Central Line-Associated Bloodstream Infections (CLABSI)
A central line bloodstream infection (CLABSI) occurs when bacteria or other germs enter the patient’s central line and then enter into their bloodstream. These infections are serious but can often be successfully treated. Health care workers, patients and families can play an active role in CLABSI prevention. Most of these infections can be prevented with the correct insertion, cleaning, and care practice of a central line.
A central line is a catheter that is placed into a patient’s large vein, usually in the neck, chest, arms or groin. The central line is often used to draw blood, or to give critically ill patients fluids and medications more easily. The line can be left in place for several weeks or months if needed.
Sometimes, bacteria or other germs can enter the patient’s central line and enter their bloodstream. This can cause an infection. Johns Hopkins Medicine tracks many different infections, including patients who develop a CLABSI.
Why is it important?
The Centers for Disease Control and Prevention estimates each year there are 41,000 blood stream infections caused by contaminated central lines in U.S. hospitals.
There are many ways healthcare workers help prevent CLABSIs, including following guidelines for careful and sterile central line insertions. Healthcare workers also follow evidence-based guidelines for the maintenance of central lines, and remove central lines from patients as soon as they are no longer needed.
How does Johns Hopkins Medicine perform?
|The Johns Hopkins Hospital|
|Johns Hopkins Bayview Medical Center|
|Sibley Memorial Hospital|
|Johns Hopkins Howard County Medical Center|
The benchmark is the U.S. mean national rate for central-line associated bloodstream infections as published on the Centers for Medicare & Medicaid Services’ website Hospital Compare.
* Data collected from July-December 2020
Providing the best and safest care to our patients is the top priority for Johns Hopkins Medicine. Part of this work includes preventing infections in the hospital, including central line associated bloodstream infections.
Johns Hopkins Medicine follows evidence-based guidelines and best practices with the goal of eliminating all CLABSIs. One of the mechanisms in place for CLABSI prevention is that staff use a specific central-line insertion checklist to ensure central lines are inserted as safely as possible. The checklist details each action that must be taken before, during, and after the insertion of a central line. Johns Hopkins Medicine also uses supply bundles and kits for central lines, so that staff have all of their materials and supplies easily accessible in one place.
Monitoring adherence to best practices for central-line maintenance is also an important part of CLABSI prevention. Johns Hopkins Medicine monitors compliance with the central-line maintenance bundle, which includes the monitoring of dressings and tubing.
Johns Hopkins Medicine staff are always reassessing and evaluating if a central line is still needed with the goal of removing the central line as soon as possible.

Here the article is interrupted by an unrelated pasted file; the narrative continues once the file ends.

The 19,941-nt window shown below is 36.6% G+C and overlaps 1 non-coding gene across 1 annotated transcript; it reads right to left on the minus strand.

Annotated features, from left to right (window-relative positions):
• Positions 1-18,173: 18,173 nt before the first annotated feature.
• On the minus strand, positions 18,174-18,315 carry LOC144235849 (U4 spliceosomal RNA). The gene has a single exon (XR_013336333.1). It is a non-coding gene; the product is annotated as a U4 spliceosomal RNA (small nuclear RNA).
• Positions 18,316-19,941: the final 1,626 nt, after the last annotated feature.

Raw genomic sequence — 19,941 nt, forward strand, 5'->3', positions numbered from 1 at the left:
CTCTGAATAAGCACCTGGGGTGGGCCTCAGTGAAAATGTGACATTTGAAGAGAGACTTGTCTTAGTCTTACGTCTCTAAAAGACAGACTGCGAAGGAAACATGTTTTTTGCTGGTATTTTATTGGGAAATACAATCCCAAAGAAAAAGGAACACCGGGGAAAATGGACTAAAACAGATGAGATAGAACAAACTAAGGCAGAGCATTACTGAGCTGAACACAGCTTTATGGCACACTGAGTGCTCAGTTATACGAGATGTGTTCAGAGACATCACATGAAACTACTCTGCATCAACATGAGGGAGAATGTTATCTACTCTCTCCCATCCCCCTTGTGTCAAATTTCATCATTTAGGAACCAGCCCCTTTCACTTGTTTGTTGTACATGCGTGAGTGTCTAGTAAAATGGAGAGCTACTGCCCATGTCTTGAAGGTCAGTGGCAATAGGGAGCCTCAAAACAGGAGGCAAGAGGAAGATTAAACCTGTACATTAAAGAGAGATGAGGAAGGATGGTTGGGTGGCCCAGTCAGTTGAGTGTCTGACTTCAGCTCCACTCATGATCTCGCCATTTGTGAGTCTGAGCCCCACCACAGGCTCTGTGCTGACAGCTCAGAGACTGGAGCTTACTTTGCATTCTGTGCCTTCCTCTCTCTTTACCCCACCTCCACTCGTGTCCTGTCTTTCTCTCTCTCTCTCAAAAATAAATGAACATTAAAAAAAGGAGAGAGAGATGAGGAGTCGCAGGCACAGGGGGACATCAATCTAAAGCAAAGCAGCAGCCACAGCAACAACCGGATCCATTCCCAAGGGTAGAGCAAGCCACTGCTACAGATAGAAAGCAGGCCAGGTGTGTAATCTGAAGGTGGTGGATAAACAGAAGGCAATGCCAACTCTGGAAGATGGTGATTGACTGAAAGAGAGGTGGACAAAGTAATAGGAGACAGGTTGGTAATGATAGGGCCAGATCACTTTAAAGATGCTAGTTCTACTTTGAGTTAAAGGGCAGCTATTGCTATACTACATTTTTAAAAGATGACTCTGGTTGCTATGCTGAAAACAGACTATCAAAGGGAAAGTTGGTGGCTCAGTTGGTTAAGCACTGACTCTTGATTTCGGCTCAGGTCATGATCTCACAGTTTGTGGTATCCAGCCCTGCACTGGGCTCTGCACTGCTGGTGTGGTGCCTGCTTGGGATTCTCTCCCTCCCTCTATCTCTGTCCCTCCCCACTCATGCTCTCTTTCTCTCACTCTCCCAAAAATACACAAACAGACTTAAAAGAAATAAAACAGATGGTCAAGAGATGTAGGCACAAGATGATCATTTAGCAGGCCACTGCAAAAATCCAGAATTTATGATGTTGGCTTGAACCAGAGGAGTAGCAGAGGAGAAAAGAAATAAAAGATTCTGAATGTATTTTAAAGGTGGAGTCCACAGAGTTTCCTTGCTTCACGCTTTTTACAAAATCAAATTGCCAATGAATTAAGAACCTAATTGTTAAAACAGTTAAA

Kimberley V. Kelly, R.N., B.S.N., M.B.A.
Critical Care Nursing Director, Suburban Hospital
“I am very proud of the work our team has done to nearly eliminate central line-associated blood stream infections (CLABSIs) in our ICUs. We participated in the Maryland Patient Safety Institute’s On the CUSP Project to reduce CLABSI rates from 2010 to 2012, and our ICUs had success with being CLABSI-free for 28 months during the project.
To ensure a consistent approach for placing central lines, our ICUs use a procedure cart that is organized with exactly the same contents. This helps ensure that we have the materials we need to place the line correctly and safely. Everyone who is present during a line placement knows to observe the sterility of the procedural area.
A big part of our success is the cultural shift we have seen with our staff toward the idea of ‘ownership’ of central lines. We all ‘own’ the lines, and we maintain them carefully, paying close attention to creating a sterile room for insertion and keeping the line for only as long as necessary. Removing the line as soon as possible is one key to avoiding infection. We also changed to a different dressing to keep heavy catheters better secured.
Change takes time, and we recognize that changing practices can create resistance. But our goal is zero infections; simply accepting a low rate of infections is not an option for us. We are dedicated to keeping up the enthusiasm and making sure our initiative stays on track to protect our patients.”
Patients and families should alert staff members if they notice the central line dressing coming off or becoming wet or dirty. They should also only touch the central line after performing hand hygiene. Patients and families can also ask their health care provider if they have performed hand hygiene before touching the line. They are encouraged to speak up if they have any concerns. Visitors also need to follow good hand hygiene practices by washing their hands before entering and leaving patients’ rooms.
Patients and families will be provided instructions on how to care for a central line if the patient leaves the hospital while the central line is still in place.
For more information
- The Centers for Disease Control and Prevention CLABSI Patient Education
- The Centers for Medicare and Medicaid Services' Care Compare
The organization’s quality and safety performance may have been impacted by the COVID-19 pandemic. We would urge patients to consider more recent performance in combination with historical performance. Patients may benefit from discussing with their healthcare provider the disruptions COVID-19 may have caused on quality and safety of care.